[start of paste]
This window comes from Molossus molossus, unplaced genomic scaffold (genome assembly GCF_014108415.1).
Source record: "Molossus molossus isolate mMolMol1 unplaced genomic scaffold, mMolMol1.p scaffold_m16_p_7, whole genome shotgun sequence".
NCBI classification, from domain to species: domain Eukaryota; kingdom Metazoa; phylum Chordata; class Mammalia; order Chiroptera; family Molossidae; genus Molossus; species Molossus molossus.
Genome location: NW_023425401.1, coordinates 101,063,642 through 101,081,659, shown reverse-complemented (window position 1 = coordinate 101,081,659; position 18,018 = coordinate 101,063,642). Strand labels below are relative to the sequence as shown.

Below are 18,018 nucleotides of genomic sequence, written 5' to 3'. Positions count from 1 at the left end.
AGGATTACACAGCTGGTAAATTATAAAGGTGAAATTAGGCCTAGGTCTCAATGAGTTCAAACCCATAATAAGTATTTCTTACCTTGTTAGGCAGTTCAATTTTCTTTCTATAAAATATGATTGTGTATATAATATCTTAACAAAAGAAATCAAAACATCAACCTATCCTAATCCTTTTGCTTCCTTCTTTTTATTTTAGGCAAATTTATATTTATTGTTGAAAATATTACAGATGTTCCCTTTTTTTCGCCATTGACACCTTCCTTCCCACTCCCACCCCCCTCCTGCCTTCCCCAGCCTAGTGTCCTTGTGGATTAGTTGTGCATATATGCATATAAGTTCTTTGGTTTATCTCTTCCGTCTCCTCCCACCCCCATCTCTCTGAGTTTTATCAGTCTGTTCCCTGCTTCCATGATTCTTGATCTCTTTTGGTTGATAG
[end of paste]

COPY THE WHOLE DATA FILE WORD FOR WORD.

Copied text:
This window comes from Molossus molossus, unplaced genomic scaffold (genome assembly GCF_014108415.1).
Source record: "Molossus molossus isolate mMolMol1 unplaced genomic scaffold, mMolMol1.p scaffold_m16_p_7, whole genome shotgun sequence".
NCBI classification, from domain to species: domain Eukaryota; kingdom Metazoa; phylum Chordata; class Mammalia; order Chiroptera; family Molossidae; genus Molossus; species Molossus molossus.
Genome location: NW_023425401.1, coordinates 101,063,642 through 101,081,659, shown reverse-complemented (window position 1 = coordinate 101,081,659; position 18,018 = coordinate 101,063,642). Strand labels below are relative to the sequence as shown.

Below are 18,018 nucleotides of genomic sequence, written 5' to 3'. Positions count from 1 at the left end.
AGGATTACACAGCTGGTAAATTATAAAGGTGAAATTAGGCCTAGGTCTCAATGAGTTCAAACCCATAATAAGTATTTCTTACCTTGTTAGGCAGTTCAATTTTCTTTCTATAAAATATGATTGTGTATATAATATCTTAACAAAAGAAATCAAAACATCAACCTATCCTAATCCTTTTGCTTCCTTCTTTTTATTTTAGGCAAATTTATATTTATTGTTGAAAATATTACAGATGTTCCCTTTTTTTCGCCATTGACACCTTCCTTCCCACTCCCACCCCCCTCCTGCCTTCCCCAGCCTAGTGTCCTTGTGGATTAGTTGTGCATATATGCATATAAGTTCTTTGGTTTATCTCTTCCGTCTCCTCCCACCCCCATCTCTCTGAGTTTTATCAGTCTGTTCCCTGCTTCCATGATTCTTGATCTCTTTTGGTTGATAG